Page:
Articles, Film Reviews

Ted 2 (2015)

Comedies and sequels have always gone together like peanut butter and chocolate… if someone dropped the peanut butter on the ground and scooped it up with an old shoe. CaddyshackAirplane, and even Ghostbusters lost a bit of luster the second time around. But recently 22 Jump Street has inspired some hope within my soul that a comedy sequel can match, and even outdo the original. So does Ted 2 measure up? Read on.

The original Ted, from Family Guy creator Seth MacFarlane follows Mark Wahlberg and a talking Teddy Bear (the titular Ted) as they… well they don’t do a whole lot. They’re friends, they say funny things, and it’s a pretty good time. Ted 2 sees Ted getting married, starting a family, and fighting the US government for his civil rights. Simple sequel stuff.

That sarcastic sentence summarizes my biggest problem with the movie: it’s not simple. The mixture of plots and subplots lead to the movie feeling very unfocused. Giovanni Ribisi’s villain in particular feels like he doesn’t belong in the movie that already has enough conflict with Ted’s legal woes. I would like to point out that I’m not referring to the frequent cutaways in the movie.  Seth MacFarlane excels at short form comedy, and Ted 2 benefits from him having more confidence and not being so afraid of matching the style of his TV show.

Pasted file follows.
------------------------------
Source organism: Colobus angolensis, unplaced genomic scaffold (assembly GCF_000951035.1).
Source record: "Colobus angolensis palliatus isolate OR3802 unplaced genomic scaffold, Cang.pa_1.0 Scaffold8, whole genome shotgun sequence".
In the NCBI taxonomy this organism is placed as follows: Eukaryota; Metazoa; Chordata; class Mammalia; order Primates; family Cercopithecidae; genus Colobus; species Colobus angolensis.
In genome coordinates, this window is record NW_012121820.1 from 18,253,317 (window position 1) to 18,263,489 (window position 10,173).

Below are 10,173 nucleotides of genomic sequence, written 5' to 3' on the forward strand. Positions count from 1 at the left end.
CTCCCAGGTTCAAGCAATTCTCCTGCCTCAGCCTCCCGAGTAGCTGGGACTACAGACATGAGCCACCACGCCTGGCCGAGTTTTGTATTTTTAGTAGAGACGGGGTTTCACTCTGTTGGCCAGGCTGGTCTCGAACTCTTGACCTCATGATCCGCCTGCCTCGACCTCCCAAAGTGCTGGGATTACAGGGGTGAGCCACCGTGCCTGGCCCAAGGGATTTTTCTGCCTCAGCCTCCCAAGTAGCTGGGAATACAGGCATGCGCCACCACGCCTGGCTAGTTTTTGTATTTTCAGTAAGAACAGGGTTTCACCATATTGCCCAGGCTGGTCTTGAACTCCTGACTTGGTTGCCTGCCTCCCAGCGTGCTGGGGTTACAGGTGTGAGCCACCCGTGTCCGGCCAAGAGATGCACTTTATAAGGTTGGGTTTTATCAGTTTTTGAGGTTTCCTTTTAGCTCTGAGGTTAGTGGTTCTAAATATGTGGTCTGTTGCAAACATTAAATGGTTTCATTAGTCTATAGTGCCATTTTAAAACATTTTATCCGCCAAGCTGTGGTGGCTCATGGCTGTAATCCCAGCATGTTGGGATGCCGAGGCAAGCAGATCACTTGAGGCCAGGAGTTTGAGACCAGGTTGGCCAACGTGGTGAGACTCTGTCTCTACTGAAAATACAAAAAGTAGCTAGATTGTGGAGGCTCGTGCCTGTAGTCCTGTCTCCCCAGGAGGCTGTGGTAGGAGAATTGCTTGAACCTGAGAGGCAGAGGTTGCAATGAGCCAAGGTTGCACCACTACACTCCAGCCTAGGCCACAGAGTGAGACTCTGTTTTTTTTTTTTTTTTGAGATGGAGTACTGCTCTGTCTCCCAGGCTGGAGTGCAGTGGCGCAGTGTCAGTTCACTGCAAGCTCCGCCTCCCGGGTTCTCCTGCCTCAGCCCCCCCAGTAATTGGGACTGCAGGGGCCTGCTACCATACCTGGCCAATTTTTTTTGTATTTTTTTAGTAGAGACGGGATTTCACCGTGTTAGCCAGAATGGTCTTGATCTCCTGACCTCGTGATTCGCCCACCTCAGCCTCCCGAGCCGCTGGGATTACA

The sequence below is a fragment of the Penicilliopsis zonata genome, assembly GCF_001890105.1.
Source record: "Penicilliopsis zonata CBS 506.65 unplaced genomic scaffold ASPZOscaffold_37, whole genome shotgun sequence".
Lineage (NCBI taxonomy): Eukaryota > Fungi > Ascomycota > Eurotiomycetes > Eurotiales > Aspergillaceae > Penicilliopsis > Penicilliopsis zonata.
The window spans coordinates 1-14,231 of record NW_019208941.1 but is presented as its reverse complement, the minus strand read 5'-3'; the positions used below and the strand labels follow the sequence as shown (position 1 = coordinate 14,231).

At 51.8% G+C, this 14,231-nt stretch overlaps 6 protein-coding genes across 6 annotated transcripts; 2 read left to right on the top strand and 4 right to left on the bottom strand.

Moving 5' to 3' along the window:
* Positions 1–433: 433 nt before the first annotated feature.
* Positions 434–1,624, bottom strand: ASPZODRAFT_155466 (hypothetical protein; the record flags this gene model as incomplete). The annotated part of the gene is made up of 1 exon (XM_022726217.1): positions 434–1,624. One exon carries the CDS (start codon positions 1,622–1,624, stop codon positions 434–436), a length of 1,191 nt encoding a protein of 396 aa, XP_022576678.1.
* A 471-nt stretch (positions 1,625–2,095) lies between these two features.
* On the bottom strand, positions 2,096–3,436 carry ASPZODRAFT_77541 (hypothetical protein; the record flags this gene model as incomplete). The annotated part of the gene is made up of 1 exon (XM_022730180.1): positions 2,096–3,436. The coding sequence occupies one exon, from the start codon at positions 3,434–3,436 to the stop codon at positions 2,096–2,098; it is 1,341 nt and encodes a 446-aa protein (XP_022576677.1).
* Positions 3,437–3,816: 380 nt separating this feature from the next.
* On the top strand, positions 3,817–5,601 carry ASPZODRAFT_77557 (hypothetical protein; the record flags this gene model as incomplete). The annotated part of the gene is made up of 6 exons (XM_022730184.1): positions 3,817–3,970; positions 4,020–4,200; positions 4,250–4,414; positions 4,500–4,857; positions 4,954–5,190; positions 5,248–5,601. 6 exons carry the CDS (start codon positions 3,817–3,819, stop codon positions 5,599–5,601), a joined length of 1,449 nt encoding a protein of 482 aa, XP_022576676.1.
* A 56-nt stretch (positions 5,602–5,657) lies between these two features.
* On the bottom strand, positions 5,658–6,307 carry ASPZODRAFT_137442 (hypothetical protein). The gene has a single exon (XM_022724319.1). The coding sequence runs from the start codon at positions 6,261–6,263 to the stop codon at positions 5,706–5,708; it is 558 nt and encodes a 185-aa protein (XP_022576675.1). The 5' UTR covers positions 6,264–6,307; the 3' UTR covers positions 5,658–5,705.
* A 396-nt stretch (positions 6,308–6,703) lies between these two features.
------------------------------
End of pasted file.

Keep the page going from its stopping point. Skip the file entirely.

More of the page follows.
One of the biggest changes from the first movie is that Mila Kunis is completely written out. She is (at risk of sounding callous) replaced by Amanda Seyfried, who plays Ted’s lawyer. I never thought I’d say this, but I actually prefer Seyfried to Kunis. This isn’t really a sleight to Kunis, as I believe her character suffered from being an underwritten shrew. Seyfried is given an equal amount of jokes, including one of my favorite sequences of the film (a very clever Snow White homage).

In his third feature film, Seth MacFarlane is still working out who he wants to be as a filmmaker. The original Ted suffered from trying too hard to imitate the Apatow comedies that preceded it and A Million Ways to Die in the West lacked any sort of narrative focus. Ted 2 falls somewhere in between. Though it’s not a perfect movie, Ted 2 manages to fix some problems from the first movie, while creating a few new ones. It may be two steps forward and one step back but that’s better than the boring retread that most comedy sequels become.

Quick Review: Ted 2 doesn’t break any new ground, but by fixing a few problems of the original, manages to be an overall more satisfying comedy fantasy.

Grade: B-


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